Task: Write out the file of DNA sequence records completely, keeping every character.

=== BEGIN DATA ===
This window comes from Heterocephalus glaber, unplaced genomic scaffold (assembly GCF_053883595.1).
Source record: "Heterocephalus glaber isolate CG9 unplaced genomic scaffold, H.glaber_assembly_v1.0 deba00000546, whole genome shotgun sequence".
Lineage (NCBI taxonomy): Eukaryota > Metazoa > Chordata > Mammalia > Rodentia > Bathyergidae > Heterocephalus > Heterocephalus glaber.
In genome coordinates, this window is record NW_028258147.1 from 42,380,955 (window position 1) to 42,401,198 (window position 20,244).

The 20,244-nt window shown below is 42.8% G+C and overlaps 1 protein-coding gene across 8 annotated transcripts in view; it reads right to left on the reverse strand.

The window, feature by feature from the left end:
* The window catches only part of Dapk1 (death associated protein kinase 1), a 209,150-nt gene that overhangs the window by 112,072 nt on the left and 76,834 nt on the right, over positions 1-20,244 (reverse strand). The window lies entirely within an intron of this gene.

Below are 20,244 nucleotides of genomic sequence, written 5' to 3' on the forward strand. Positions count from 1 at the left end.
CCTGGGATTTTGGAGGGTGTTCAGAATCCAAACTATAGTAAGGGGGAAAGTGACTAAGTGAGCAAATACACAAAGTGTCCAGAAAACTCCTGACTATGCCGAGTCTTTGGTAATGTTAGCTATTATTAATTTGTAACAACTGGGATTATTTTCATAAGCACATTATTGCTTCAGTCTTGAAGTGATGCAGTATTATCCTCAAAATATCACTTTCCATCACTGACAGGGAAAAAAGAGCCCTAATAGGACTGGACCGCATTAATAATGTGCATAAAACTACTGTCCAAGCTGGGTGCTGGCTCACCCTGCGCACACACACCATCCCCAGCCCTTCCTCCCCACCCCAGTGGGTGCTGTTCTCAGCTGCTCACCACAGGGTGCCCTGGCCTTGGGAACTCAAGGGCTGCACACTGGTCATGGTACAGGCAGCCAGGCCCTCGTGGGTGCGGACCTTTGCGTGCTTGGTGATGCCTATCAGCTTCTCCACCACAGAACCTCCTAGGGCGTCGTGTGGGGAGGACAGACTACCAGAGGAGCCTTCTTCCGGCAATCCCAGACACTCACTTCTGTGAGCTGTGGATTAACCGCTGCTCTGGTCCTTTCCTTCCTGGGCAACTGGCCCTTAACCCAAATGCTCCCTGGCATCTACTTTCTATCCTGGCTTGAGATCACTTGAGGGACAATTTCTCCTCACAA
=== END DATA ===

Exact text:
This window comes from Heterocephalus glaber, unplaced genomic scaffold (assembly GCF_053883595.1).
Source record: "Heterocephalus glaber isolate CG9 unplaced genomic scaffold, H.glaber_assembly_v1.0 deba00000546, whole genome shotgun sequence".
Lineage (NCBI taxonomy): Eukaryota > Metazoa > Chordata > Mammalia > Rodentia > Bathyergidae > Heterocephalus > Heterocephalus glaber.
In genome coordinates, this window is record NW_028258147.1 from 42,380,955 (window position 1) to 42,401,198 (window position 20,244).

The 20,244-nt window shown below is 42.8% G+C and overlaps 1 protein-coding gene across 8 annotated transcripts in view; it reads right to left on the reverse strand.

The window, feature by feature from the left end:
* The window catches only part of Dapk1 (death associated protein kinase 1), a 209,150-nt gene that overhangs the window by 112,072 nt on the left and 76,834 nt on the right, over positions 1-20,244 (reverse strand). The window lies entirely within an intron of this gene.

Below are 20,244 nucleotides of genomic sequence, written 5' to 3' on the forward strand. Positions count from 1 at the left end.
CCTGGGATTTTGGAGGGTGTTCAGAATCCAAACTATAGTAAGGGGGAAAGTGACTAAGTGAGCAAATACACAAAGTGTCCAGAAAACTCCTGACTATGCCGAGTCTTTGGTAATGTTAGCTATTATTAATTTGTAACAACTGGGATTATTTTCATAAGCACATTATTGCTTCAGTCTTGAAGTGATGCAGTATTATCCTCAAAATATCACTTTCCATCACTGACAGGGAAAAAAGAGCCCTAATAGGACTGGACCGCATTAATAATGTGCATAAAACTACTGTCCAAGCTGGGTGCTGGCTCACCCTGCGCACACACACCATCCCCAGCCCTTCCTCCCCACCCCAGTGGGTGCTGTTCTCAGCTGCTCACCACAGGGTGCCCTGGCCTTGGGAACTCAAGGGCTGCACACTGGTCATGGTACAGGCAGCCAGGCCCTCGTGGGTGCGGACCTTTGCGTGCTTGGTGATGCCTATCAGCTTCTCCACCACAGAACCTCCTAGGGCGTCGTGTGGGGAGGACAGACTACCAGAGGAGCCTTCTTCCGGCAATCCCAGACACTCACTTCTGTGAGCTGTGGATTAACCGCTGCTCTGGTCCTTTCCTTCCTGGGCAACTGGCCCTTAACCCAAATGCTCCCTGGCATCTACTTTCTATCCTGGCTTGAGATCACTTGAGGGACAATTTCTCCTCACAA